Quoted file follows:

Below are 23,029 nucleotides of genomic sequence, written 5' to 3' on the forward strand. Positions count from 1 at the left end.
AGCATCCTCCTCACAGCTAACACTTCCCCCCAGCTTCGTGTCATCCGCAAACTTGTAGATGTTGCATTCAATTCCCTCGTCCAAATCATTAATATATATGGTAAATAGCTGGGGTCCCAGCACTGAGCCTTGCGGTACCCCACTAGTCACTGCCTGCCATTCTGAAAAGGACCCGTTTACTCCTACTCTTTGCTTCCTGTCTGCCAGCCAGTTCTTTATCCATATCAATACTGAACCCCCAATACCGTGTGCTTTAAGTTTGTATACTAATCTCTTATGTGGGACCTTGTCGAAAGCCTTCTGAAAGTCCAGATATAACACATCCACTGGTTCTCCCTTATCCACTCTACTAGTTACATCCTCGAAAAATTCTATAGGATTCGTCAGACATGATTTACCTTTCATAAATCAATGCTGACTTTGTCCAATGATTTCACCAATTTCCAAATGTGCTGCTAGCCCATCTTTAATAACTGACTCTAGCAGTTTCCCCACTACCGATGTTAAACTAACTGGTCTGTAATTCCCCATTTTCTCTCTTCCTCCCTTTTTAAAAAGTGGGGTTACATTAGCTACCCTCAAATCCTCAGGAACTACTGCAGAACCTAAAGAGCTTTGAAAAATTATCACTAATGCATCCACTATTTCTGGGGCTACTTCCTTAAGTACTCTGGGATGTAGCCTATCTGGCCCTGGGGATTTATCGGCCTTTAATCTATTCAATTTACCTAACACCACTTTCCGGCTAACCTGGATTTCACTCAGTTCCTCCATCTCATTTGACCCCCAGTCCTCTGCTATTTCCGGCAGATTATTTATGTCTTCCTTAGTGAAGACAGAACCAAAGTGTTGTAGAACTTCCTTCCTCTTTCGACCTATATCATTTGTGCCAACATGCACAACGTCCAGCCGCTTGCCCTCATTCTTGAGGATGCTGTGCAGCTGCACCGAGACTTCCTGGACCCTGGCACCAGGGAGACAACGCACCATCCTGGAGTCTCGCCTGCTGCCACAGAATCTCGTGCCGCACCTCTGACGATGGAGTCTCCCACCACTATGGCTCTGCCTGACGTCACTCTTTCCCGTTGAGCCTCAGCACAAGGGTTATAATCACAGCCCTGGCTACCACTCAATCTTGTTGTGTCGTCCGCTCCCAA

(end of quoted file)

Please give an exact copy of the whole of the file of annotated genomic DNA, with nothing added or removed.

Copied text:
Below are 23,029 nucleotides of genomic sequence, written 5' to 3' on the forward strand. Positions count from 1 at the left end.
AGCATCCTCCTCACAGCTAACACTTCCCCCCAGCTTCGTGTCATCCGCAAACTTGTAGATGTTGCATTCAATTCCCTCGTCCAAATCATTAATATATATGGTAAATAGCTGGGGTCCCAGCACTGAGCCTTGCGGTACCCCACTAGTCACTGCCTGCCATTCTGAAAAGGACCCGTTTACTCCTACTCTTTGCTTCCTGTCTGCCAGCCAGTTCTTTATCCATATCAATACTGAACCCCCAATACCGTGTGCTTTAAGTTTGTATACTAATCTCTTATGTGGGACCTTGTCGAAAGCCTTCTGAAAGTCCAGATATAACACATCCACTGGTTCTCCCTTATCCACTCTACTAGTTACATCCTCGAAAAATTCTATAGGATTCGTCAGACATGATTTACCTTTCATAAATCAATGCTGACTTTGTCCAATGATTTCACCAATTTCCAAATGTGCTGCTAGCCCATCTTTAATAACTGACTCTAGCAGTTTCCCCACTACCGATGTTAAACTAACTGGTCTGTAATTCCCCATTTTCTCTCTTCCTCCCTTTTTAAAAAGTGGGGTTACATTAGCTACCCTCAAATCCTCAGGAACTACTGCAGAACCTAAAGAGCTTTGAAAAATTATCACTAATGCATCCACTATTTCTGGGGCTACTTCCTTAAGTACTCTGGGATGTAGCCTATCTGGCCCTGGGGATTTATCGGCCTTTAATCTATTCAATTTACCTAACACCACTTTCCGGCTAACCTGGATTTCACTCAGTTCCTCCATCTCATTTGACCCCCAGTCCTCTGCTATTTCCGGCAGATTATTTATGTCTTCCTTAGTGAAGACAGAACCAAAGTGTTGTAGAACTTCCTTCCTCTTTCGACCTATATCATTTGTGCCAACATGCACAACGTCCAGCCGCTTGCCCTCATTCTTGAGGATGCTGTGCAGCTGCACCGAGACTTCCTGGACCCTGGCACCAGGGAGACAACGCACCATCCTGGAGTCTCGCCTGCTGCCACAGAATCTCGTGCCGCACCTCTGACGATGGAGTCTCCCACCACTATGGCTCTGCCTGACGTCACTCTTTCCCGTTGAGCCTCAGCACAAGGGTTATAATCACAGCCCTGGCTACCACTCAATCTTGTTGTGTCGTCCGCTCCCAA